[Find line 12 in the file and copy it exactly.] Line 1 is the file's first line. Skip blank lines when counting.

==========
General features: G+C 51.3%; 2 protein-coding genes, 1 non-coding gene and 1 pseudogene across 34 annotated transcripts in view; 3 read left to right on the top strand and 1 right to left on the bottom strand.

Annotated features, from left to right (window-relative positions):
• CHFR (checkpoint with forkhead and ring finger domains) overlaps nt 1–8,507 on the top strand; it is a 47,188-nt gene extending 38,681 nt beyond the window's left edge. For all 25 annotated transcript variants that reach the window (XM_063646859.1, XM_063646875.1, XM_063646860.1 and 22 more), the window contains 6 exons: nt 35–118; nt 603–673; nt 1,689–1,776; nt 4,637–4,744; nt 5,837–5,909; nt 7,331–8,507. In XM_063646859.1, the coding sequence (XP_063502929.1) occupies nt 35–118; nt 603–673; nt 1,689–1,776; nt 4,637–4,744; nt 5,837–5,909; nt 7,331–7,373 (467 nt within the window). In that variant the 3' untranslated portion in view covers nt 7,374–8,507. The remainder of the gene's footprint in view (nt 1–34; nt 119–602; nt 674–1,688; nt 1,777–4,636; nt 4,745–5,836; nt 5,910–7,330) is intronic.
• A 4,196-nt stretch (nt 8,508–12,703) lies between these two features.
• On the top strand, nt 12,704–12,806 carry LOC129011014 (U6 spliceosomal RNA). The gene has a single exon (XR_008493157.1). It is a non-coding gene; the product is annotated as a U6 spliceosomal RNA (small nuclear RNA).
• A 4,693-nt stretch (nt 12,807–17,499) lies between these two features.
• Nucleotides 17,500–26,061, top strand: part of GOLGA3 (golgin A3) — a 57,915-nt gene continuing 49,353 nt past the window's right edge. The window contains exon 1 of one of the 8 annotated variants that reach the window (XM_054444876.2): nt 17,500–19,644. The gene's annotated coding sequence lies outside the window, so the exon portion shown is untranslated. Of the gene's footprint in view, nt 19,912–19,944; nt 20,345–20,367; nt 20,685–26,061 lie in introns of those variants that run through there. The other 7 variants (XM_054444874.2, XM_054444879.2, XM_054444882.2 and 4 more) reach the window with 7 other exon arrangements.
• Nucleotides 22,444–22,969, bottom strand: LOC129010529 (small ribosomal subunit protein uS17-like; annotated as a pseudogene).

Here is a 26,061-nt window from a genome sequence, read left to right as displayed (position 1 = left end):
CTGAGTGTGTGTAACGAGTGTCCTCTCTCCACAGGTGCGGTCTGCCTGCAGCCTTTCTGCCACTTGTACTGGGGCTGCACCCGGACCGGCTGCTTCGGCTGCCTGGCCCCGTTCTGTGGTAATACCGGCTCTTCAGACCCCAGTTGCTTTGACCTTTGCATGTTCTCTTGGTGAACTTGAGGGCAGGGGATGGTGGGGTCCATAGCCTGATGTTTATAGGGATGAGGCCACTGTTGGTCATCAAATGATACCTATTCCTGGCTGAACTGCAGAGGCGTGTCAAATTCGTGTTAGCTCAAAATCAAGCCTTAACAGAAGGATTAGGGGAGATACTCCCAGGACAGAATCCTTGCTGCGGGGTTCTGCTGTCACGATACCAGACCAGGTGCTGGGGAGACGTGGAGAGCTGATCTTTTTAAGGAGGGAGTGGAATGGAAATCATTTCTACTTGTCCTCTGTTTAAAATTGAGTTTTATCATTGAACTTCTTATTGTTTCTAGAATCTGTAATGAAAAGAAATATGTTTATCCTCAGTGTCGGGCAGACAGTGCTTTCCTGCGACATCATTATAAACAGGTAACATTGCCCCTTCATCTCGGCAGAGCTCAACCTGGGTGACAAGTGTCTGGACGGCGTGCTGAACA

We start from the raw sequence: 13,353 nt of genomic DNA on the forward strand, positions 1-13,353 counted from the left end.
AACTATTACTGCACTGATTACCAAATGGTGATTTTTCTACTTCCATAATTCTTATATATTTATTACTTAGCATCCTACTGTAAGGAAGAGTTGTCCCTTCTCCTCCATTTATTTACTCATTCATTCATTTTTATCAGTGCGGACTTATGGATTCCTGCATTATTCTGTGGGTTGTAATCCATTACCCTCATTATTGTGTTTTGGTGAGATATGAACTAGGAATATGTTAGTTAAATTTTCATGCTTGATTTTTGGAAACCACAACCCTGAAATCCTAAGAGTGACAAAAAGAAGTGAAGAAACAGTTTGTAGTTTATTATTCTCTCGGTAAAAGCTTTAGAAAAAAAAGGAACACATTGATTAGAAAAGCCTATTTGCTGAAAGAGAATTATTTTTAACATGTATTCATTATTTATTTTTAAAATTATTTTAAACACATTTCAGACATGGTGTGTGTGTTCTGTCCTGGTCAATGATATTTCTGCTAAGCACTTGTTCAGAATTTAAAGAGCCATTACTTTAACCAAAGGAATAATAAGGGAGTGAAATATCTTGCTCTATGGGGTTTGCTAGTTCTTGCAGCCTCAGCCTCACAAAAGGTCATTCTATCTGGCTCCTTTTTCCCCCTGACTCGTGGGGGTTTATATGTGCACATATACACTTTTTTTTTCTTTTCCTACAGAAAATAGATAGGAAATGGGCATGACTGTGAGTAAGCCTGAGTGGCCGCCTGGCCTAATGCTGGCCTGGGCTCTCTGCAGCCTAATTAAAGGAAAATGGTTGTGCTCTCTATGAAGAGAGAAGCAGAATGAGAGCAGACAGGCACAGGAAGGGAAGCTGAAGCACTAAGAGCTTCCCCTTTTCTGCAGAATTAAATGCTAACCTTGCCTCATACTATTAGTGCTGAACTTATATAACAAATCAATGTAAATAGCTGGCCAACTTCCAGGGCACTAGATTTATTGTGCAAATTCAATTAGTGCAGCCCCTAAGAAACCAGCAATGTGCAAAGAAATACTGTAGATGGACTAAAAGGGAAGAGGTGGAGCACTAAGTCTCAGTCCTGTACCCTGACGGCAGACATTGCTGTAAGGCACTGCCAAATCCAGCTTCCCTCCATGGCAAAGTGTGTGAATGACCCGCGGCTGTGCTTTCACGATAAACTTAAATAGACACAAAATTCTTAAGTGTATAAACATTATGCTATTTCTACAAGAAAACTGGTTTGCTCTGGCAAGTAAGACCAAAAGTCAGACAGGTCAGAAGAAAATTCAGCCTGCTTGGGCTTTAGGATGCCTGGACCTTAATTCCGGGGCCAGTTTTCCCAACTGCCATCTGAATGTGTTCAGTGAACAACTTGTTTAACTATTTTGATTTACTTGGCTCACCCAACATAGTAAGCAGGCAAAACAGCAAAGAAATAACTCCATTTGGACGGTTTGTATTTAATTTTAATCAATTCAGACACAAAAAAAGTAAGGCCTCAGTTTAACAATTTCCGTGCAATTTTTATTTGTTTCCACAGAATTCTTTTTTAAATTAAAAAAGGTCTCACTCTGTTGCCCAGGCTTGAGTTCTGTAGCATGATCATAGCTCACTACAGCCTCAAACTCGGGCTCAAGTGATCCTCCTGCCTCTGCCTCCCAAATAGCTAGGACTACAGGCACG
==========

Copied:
AACTATTACTGCACTGATTACCAAATGGTGATTTTTCTACTTCCATAATTCTTATATATTTATTACTTAGCATCCTACTGTAAGGAAGAGTTGTCCCTTCTCCTCCATTTATTTACTCATTCATTCATTTTTATCAGTGCGGACTTATGGATTCCTGCATTATTCTGTGGGTTGTAATCCATTACCCTCATTATTGTGTTTTGGTGAGATATGAACTAGGAATATGTTAGTTAAATTTTCATGCTTGATTTTTGGAAACCACAACCCTGAAATCCTAAGAGTGACAAAAAGAAGTGAAGAAACAGTTTGTAGTTTATTATTCTCTCGGTAAAAGCTTTAGAAAAAAAAGGAACACATTGATTAGAAAAGCCTATTTGCTGAAAGAGAATTATTTTTAACATGTATTCATTATTTATTTTTAAAATTATTTTAAACACATTTCAGACATGGTGTGTGTGTTCTGTCCTGGTCAATGATATTTCTGCTAAGCACTTGTTCAGAATTTAAAGAGCCATTACTTTAACCAAAGGAATAATAAGGGAGTGAAATATCTTGCTCTATGGGGTTTGCTAGTTCTTGCAGCCTCAGCCTCACAAAAGGTCATTCTATCTGGCTCCTTTTTCCCCCTGACTCGTGGGGGTTTATATGTGCACATATACACTTTTTTTTTCTTTTCCTACAGAAAATAGATAGGAAATGGGCATGACTGTGAGTAAGCCTGAGTGGCCGCCTGGCCTAATGCTGGCCTGGGCTCTCTGCAGCCTAATTAAAGGAAAATGGTTGTGCTCTCTATGAAGAGAGAAGCAGAATGAGAGCAGACAGGCACAGGAAGGGAAGCTGAAGCACTAAGAGCTTCCCCTTTTCTGCAGAATTAAATGCTAACCTTGCCTCATACTATTAGTGCTGAACTTATATAACAAATCAATGTAAATAGCTGGCCAACTTCCAGGGCACTAGATTTATTGTGCAAATTCAATTAGTGCAGCCCCTAAGAAACCAGCAATGTGCAAAGAAATACTGTAGATGGACTAAAAGGGAAGAGGTGGAGCACTAAGTCTCAGTCCTGTACCCTGACGGCAGACATTGCTGTAAGGCACTGCCAAATCCAGCTTCCCTCCATGGCAAAGTGTGTGAATGACCCGCGGCTGTGCTTTCACGATAAACTTAAATAGACACAAAATTCTTAAGTGTATAAACATTATGCTATTTCTACAAGAAAACTGGTTTGCTCTGGCAAGTAAGACCAAAAGTCAGACAGGTCAGAAGAAAATTCAGCCTGCTTGGGCTTTAGGATGCCTGGACCTTAATTCCGGGGCCAGTTTTCCCAACTGCCATCTGAATGTGTTCAGTGAACAACTTGTTTAACTATTTTGATTTACTTGGCTCACCCAACATAGTAAGCAGGCAAAACAGCAAAGAAATAACTCCATTTGGACGGTTTGTATTTAATTTTAATCAATTCAGACACAAAAAAAGTAAGGCCTCAGTTTAACAATTTCCGTGCAATTTTTATTTGTTTCCACAGAATTCTTTTTTAAATTAAAAAAGGTCTCACTCTGTTGCCCAGGCTTGAGTTCTGTAGCATGATCATAGCTCACTACAGCCTCAAACTCGGGCTCAAGTGATCCTCCTGCCTCTGCCTCCCAAATAGCTAGGACTACAGGCACG